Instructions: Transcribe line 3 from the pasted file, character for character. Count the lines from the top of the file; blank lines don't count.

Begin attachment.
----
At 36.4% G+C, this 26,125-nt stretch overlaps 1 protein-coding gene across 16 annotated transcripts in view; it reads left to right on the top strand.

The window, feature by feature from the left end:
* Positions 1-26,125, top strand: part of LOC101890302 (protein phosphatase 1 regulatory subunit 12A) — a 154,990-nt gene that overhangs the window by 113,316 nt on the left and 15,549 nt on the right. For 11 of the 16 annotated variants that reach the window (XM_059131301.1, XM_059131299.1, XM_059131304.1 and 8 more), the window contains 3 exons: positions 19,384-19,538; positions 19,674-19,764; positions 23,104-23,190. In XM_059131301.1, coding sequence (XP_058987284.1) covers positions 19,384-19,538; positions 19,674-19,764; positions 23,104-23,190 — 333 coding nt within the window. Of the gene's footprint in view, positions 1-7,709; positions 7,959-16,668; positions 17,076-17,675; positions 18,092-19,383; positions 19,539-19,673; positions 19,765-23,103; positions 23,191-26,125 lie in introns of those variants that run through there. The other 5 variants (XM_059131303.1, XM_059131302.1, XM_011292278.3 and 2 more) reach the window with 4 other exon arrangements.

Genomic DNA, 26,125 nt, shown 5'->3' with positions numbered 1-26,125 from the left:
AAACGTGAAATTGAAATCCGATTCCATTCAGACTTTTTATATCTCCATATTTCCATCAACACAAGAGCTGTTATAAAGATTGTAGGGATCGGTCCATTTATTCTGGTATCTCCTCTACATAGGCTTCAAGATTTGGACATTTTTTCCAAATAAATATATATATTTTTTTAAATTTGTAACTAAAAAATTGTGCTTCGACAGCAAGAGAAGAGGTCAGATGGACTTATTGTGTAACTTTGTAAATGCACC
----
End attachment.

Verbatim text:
* Positions 1-26,125, top strand: part of LOC101890302 (protein phosphatase 1 regulatory subunit 12A) — a 154,990-nt gene that overhangs the window by 113,316 nt on the left and 15,549 nt on the right. For 11 of the 16 annotated variants that reach the window (XM_059131301.1, XM_059131299.1, XM_059131304.1 and 8 more), the window contains 3 exons: positions 19,384-19,538; positions 19,674-19,764; positions 23,104-23,190. In XM_059131301.1, coding sequence (XP_058987284.1) covers positions 19,384-19,538; positions 19,674-19,764; positions 23,104-23,190 — 333 coding nt within the window. Of the gene's footprint in view, positions 1-7,709; positions 7,959-16,668; positions 17,076-17,675; positions 18,092-19,383; positions 19,539-19,673; positions 19,765-23,103; positions 23,191-26,125 lie in introns of those variants that run through there. The other 5 variants (XM_059131303.1, XM_059131302.1, XM_011292278.3 and 2 more) reach the window with 4 other exon arrangements.